“Why are the people liking these pages?” Muller wondered. A popular theory is that with Facebook cutting down on fake likes and click farms and making moves to protect genuine engagement with its valuable ad business, click farms have started liking a whole series of erroneous posts for free to confuse monitors and obscure traffic.

“I think Facebook has to know about this,” Muller says. “They have a plethora of data and the brightest minds working for them.”

In a statement to media yesterday, Facebook denied Muller’s hypotheses. The company has achieved the kind of “real-world results” that would “not be possible with fake likes.”

“He spent $10 and got 150 people who liked cats to like the Page. They may also like a lot of other Pages which does not mean that they are not real people – lots of real people like lots of things.” [Muller actually spent $25 for 262 likes.]

Except that it’s not that simple: 262 people liked Muller’s empty shell of a page that was aggressive toward any person that clicked on it. I promoted a page to more than 100 fans in less than two hours with the same tactic.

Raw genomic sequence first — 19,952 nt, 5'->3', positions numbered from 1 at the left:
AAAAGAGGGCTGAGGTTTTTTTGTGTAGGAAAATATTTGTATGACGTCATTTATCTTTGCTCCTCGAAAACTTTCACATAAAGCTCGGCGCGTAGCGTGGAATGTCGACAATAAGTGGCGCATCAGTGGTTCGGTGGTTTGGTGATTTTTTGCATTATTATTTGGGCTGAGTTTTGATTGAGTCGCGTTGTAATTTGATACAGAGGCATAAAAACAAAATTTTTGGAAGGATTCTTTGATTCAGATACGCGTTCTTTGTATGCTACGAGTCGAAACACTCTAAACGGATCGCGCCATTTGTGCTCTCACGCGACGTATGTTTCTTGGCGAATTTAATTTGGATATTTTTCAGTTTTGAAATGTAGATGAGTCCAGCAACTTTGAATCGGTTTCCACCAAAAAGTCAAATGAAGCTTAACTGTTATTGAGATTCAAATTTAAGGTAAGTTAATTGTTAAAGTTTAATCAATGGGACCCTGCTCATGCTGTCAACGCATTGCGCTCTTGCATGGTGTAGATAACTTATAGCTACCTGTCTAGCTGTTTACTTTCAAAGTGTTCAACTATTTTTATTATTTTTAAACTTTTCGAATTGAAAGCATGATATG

All of my new fans and Muller’s had liked hundreds of random things, atypical behavior displayed at an alarmingly consistent rate. “No one likes that many things,” Muller says. I surveyed a couple dozen Facebook friends. Two had amassed more than 100 likes. Most figured in the low tens. I am fairly indiscriminate with liking things and have amassed 90 likes in eight years on Facebook. One person I talked to with 125 page likes was embarrassed to have me call attention to it.

I’d paid $40 for my impromptu community of Good Luck Chuck fans. Like Muller, the least I could do would be check in on them.

“Hi there, Good Luck Chuckers. I created this page as an experiment in engagement in Facebook advertising for a story I am writing for PandoDaily. What brought you to like this page?”

Total silence. An hour later, five people had seen the post.

The system’s not totally corrupt. By upping my ad spend, a couple of people did actually engage with me. Facebook racked up $7.8 billion in revenue last year, it’s not all tainted fruit. But Muller’s hypotheses shows how the system can be gamed.

Because no matter little you paid for a like, if the social intent isn’t there, you paid too much.